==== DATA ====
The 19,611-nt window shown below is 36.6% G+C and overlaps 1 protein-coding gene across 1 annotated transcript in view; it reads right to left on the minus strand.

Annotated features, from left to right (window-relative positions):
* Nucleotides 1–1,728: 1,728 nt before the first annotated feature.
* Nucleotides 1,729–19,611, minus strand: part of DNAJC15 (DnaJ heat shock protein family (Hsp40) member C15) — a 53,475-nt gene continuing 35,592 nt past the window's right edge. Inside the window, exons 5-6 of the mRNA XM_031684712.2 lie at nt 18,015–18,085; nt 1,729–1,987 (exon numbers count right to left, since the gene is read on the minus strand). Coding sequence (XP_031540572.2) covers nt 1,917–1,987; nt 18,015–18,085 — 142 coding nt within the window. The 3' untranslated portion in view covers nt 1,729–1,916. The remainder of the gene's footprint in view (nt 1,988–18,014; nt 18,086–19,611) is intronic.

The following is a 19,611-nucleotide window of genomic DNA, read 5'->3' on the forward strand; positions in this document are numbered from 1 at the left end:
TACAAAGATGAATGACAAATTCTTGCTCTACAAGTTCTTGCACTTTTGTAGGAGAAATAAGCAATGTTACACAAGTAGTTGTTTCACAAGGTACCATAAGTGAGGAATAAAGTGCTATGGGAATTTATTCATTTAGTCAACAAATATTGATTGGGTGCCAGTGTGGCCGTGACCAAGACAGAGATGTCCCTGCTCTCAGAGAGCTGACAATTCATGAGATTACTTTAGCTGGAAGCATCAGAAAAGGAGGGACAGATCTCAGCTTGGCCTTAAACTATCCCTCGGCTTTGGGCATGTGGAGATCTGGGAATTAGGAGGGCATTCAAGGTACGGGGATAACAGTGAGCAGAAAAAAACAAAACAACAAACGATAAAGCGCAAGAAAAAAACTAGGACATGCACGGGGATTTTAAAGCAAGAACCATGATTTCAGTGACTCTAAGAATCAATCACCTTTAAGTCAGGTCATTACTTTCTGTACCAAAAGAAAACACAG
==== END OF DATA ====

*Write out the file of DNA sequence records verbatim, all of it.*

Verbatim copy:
The 19,611-nt window shown below is 36.6% G+C and overlaps 1 protein-coding gene across 1 annotated transcript in view; it reads right to left on the minus strand.

Annotated features, from left to right (window-relative positions):
* Nucleotides 1–1,728: 1,728 nt before the first annotated feature.
* Nucleotides 1,729–19,611, minus strand: part of DNAJC15 (DnaJ heat shock protein family (Hsp40) member C15) — a 53,475-nt gene continuing 35,592 nt past the window's right edge. Inside the window, exons 5-6 of the mRNA XM_031684712.2 lie at nt 18,015–18,085; nt 1,729–1,987 (exon numbers count right to left, since the gene is read on the minus strand). Coding sequence (XP_031540572.2) covers nt 1,917–1,987; nt 18,015–18,085 — 142 coding nt within the window. The 3' untranslated portion in view covers nt 1,729–1,916. The remainder of the gene's footprint in view (nt 1,988–18,014; nt 18,086–19,611) is intronic.

The following is a 19,611-nucleotide window of genomic DNA, read 5'->3' on the forward strand; positions in this document are numbered from 1 at the left end:
TACAAAGATGAATGACAAATTCTTGCTCTACAAGTTCTTGCACTTTTGTAGGAGAAATAAGCAATGTTACACAAGTAGTTGTTTCACAAGGTACCATAAGTGAGGAATAAAGTGCTATGGGAATTTATTCATTTAGTCAACAAATATTGATTGGGTGCCAGTGTGGCCGTGACCAAGACAGAGATGTCCCTGCTCTCAGAGAGCTGACAATTCATGAGATTACTTTAGCTGGAAGCATCAGAAAAGGAGGGACAGATCTCAGCTTGGCCTTAAACTATCCCTCGGCTTTGGGCATGTGGAGATCTGGGAATTAGGAGGGCATTCAAGGTACGGGGATAACAGTGAGCAGAAAAAAACAAAACAACAAACGATAAAGCGCAAGAAAAAAACTAGGACATGCACGGGGATTTTAAAGCAAGAACCATGATTTCAGTGACTCTAAGAATCAATCACCTTTAAGTCAGGTCATTACTTTCTGTACCAAAAGAAAACACAG